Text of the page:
Attending hospital can be a worrying time for many patients which is why we want to make sure that their journey to and from appointments is as smooth as possible. This national review of non-emergency patient transport will listen and act on concerns raised by patients.Simon Stevens NHS chief executive
The chief executive of the NHS in England has today launched the first national review into non-emergency patient transport. The announcement was prompted by a report 'produced by Healthwatch, Age UK and Kidney Care UK. The report takes into account the views and experiences of over 45,000 people.
Age UK estimate that 1.45 million older people find it difficult or very difficult to get to their healthcare appointments and we at Kidney Care UK found that transport has consistently been reported as an area for considerable improvement by more than 13,000 kidney patients through the Kidney Patient REported Experience Measures (Kidney PREM) study.
The collective voice of all those supported by Healthwatch, Age UK and Kidney Care UK have been brought together in the report ‘There and back’ which has been developed in conversation with NHS England and NHS Improvement to underpin this review.
One of the biggest challenges with transport and the NHS is that services don’t currently capture enough information to help them make good decisions about the commissioning or delivery of support. Where services that are outside of its direct control, like bus routes and timetables, the NHS is not routinely looking at publicly available data to understand how the options available impact how people can access healthcare.
In May 2019, Healthwatch wrote to all 191 Clinical Commissioning Groups (CCGs) who are responsible for purchasing Non-Emergency Patient Transport (NEPTS) under the Freedom of Information Act and asked them for data on how many people were using the service and how many people had been refused help between 2015/16 and 2018/19. In total 107 of the 191 CCGs in England responded (56%). Roughly half of these were unable to provide any of the information requested, mostly stating that they do not collect it. However, 61 did provide either all or some of the information requested. Even though only a limited number of CCGs were able to respond, the data they provided did suggest some concerning trends which we believe require the NHS to investigate further.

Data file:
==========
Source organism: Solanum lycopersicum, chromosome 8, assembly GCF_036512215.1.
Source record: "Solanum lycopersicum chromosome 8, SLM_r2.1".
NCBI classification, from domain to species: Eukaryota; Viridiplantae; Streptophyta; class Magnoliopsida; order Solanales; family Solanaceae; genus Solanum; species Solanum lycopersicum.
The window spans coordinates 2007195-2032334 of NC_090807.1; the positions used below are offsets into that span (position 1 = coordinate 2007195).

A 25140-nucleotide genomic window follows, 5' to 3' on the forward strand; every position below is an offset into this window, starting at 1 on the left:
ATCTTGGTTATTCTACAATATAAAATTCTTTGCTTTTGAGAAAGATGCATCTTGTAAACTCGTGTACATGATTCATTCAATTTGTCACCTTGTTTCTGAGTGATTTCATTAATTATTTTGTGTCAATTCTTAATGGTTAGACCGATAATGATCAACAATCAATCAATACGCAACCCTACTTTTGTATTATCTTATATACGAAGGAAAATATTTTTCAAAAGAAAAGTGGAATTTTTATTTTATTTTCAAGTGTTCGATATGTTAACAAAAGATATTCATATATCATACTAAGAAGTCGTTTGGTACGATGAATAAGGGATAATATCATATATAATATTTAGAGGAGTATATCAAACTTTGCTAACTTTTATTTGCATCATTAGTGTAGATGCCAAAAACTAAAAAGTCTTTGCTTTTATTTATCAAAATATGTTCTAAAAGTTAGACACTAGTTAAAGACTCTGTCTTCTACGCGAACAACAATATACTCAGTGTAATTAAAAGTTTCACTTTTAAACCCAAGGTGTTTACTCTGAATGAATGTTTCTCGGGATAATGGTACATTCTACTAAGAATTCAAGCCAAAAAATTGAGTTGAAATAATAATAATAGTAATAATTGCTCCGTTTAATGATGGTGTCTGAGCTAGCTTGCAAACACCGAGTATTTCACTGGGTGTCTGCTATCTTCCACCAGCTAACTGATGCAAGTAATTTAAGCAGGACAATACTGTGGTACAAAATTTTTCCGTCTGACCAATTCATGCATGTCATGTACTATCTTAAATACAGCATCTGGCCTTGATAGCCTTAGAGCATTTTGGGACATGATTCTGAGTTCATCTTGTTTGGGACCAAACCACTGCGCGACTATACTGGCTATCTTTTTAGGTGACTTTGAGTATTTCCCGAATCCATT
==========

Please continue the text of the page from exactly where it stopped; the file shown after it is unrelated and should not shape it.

Imelda Redmond, National Director, Healthwatch England said,
“Patients attending health and care services are not ‘packages to be delivered’, they are people with individual needs that must be considered as health services implement plans for care. If people are to truly be at the centre of how services are designed, then transport is a key element of how services and peoples care needs can be aligned and integrated at a local level. As the report shows good transport is not a nice to have but an essential part of people’s treatment. We welcome the review announced by Simon Stevens and we look forward to working with NHS England, and our partners, to ensure the experiences of people play a central role in shaping the outcome.”
Caroline Abraham Charity Director Age UK added,
“This isn’t a new issue - in fact we have been campaigning for a full review of the system since 2017 - but it doesn’t have to be this way. There are pockets of good practice already happening across the country which we can learn from and build on.”
Fiona Loud, Policy Director for Kidney Care UK said
“Healthcare transport is long overdue for review and improvement. If you are one of the 25,000 people having haemodialysis at a unit then it is likely that you will rely on patient transport to get to your vital treatment. The uncertainty of provision is deeply distressing for those whose life depends on getting to and from hospital. Future collaborations should involve patients and patient organisations to ensure that the shape of transport is patient-centred.
"We consistently hear from patients that transport to and from dialysis is one of the most important issues affecting their quality of life. We’re delighted to work with Healthwatch and Age UK and believe our guidance provides a framework to work from to enable provision of a better service for patients and the NHS.”
The Healthwatch report can be found here.
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